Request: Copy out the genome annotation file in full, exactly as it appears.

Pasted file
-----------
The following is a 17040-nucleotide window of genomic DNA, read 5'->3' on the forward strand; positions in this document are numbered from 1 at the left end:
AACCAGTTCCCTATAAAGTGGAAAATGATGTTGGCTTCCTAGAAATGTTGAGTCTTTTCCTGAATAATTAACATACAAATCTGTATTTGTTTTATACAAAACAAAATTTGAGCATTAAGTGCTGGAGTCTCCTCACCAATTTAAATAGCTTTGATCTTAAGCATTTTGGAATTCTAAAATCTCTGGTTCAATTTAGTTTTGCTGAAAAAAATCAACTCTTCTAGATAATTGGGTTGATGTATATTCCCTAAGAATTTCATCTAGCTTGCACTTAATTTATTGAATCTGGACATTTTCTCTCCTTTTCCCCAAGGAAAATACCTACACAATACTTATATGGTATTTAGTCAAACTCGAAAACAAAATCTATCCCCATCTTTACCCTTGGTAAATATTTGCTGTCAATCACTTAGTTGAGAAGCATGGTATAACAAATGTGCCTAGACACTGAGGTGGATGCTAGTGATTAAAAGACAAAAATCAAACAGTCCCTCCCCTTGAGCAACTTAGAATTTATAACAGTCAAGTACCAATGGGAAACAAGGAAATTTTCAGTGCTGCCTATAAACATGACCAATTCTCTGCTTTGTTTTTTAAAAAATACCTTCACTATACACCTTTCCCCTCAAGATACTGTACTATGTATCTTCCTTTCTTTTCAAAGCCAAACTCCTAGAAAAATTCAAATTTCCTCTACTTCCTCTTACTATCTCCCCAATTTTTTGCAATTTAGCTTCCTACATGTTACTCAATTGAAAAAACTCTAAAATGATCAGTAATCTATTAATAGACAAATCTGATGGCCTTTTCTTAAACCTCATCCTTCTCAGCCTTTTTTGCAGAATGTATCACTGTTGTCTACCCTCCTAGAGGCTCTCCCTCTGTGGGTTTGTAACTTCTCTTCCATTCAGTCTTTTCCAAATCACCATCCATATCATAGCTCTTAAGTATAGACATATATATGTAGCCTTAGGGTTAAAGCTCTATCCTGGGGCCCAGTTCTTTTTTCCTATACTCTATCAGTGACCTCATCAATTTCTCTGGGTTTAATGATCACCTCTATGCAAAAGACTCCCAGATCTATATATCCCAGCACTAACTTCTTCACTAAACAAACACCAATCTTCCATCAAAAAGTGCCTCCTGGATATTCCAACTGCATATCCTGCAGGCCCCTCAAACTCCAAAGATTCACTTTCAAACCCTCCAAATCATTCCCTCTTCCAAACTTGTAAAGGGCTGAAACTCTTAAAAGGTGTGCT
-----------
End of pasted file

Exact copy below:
The following is a 17040-nucleotide window of genomic DNA, read 5'->3' on the forward strand; positions in this document are numbered from 1 at the left end:
AACCAGTTCCCTATAAAGTGGAAAATGATGTTGGCTTCCTAGAAATGTTGAGTCTTTTCCTGAATAATTAACATACAAATCTGTATTTGTTTTATACAAAACAAAATTTGAGCATTAAGTGCTGGAGTCTCCTCACCAATTTAAATAGCTTTGATCTTAAGCATTTTGGAATTCTAAAATCTCTGGTTCAATTTAGTTTTGCTGAAAAAAATCAACTCTTCTAGATAATTGGGTTGATGTATATTCCCTAAGAATTTCATCTAGCTTGCACTTAATTTATTGAATCTGGACATTTTCTCTCCTTTTCCCCAAGGAAAATACCTACACAATACTTATATGGTATTTAGTCAAACTCGAAAACAAAATCTATCCCCATCTTTACCCTTGGTAAATATTTGCTGTCAATCACTTAGTTGAGAAGCATGGTATAACAAATGTGCCTAGACACTGAGGTGGATGCTAGTGATTAAAAGACAAAAATCAAACAGTCCCTCCCCTTGAGCAACTTAGAATTTATAACAGTCAAGTACCAATGGGAAACAAGGAAATTTTCAGTGCTGCCTATAAACATGACCAATTCTCTGCTTTGTTTTTTAAAAAATACCTTCACTATACACCTTTCCCCTCAAGATACTGTACTATGTATCTTCCTTTCTTTTCAAAGCCAAACTCCTAGAAAAATTCAAATTTCCTCTACTTCCTCTTACTATCTCCCCAATTTTTTGCAATTTAGCTTCCTACATGTTACTCAATTGAAAAAACTCTAAAATGATCAGTAATCTATTAATAGACAAATCTGATGGCCTTTTCTTAAACCTCATCCTTCTCAGCCTTTTTTGCAGAATGTATCACTGTTGTCTACCCTCCTAGAGGCTCTCCCTCTGTGGGTTTGTAACTTCTCTTCCATTCAGTCTTTTCCAAATCACCATCCATATCATAGCTCTTAAGTATAGACATATATATGTAGCCTTAGGGTTAAAGCTCTATCCTGGGGCCCAGTTCTTTTTTCCTATACTCTATCAGTGACCTCATCAATTTCTCTGGGTTTAATGATCACCTCTATGCAAAAGACTCCCAGATCTATATATCCCAGCACTAACTTCTTCACTAAACAAACACCAATCTTCCATCAAAAAGTGCCTCCTGGATATTCCAACTGCATATCCTGCAGGCCCCTCAAACTCCAAAGATTCACTTTCAAACCCTCCAAATCATTCCCTCTTCCAAACTTGTAAAGGGCTGAAACTCTTAAAAGGTGTGCT